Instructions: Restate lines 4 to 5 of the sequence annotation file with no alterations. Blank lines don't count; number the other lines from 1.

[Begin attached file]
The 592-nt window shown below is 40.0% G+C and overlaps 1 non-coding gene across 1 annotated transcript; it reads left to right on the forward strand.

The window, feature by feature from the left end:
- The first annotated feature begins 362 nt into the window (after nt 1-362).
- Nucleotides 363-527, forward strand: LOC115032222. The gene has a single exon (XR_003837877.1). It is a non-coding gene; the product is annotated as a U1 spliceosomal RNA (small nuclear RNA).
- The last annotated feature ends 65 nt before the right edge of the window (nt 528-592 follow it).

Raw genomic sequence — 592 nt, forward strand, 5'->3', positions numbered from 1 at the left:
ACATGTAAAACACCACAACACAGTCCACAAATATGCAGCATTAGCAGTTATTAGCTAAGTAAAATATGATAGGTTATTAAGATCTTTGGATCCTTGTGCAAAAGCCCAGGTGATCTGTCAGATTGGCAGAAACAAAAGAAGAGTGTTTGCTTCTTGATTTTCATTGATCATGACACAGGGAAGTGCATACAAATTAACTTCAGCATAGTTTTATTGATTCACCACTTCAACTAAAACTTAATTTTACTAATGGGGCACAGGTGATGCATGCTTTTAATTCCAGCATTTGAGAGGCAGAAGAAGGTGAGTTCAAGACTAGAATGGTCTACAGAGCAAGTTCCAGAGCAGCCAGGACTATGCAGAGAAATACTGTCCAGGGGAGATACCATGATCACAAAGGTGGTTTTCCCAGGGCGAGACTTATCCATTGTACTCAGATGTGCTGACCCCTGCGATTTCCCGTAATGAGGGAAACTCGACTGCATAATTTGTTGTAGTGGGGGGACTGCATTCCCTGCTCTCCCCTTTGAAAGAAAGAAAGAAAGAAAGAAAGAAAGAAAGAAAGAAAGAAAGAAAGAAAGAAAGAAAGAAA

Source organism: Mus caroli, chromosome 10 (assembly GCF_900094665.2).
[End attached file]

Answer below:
- Nucleotides 363-527, forward strand: LOC115032222. The gene has a single exon (XR_003837877.1). It is a non-coding gene; the product is annotated as a U1 spliceosomal RNA (small nuclear RNA).
- The last annotated feature ends 65 nt before the right edge of the window (nt 528-592 follow it).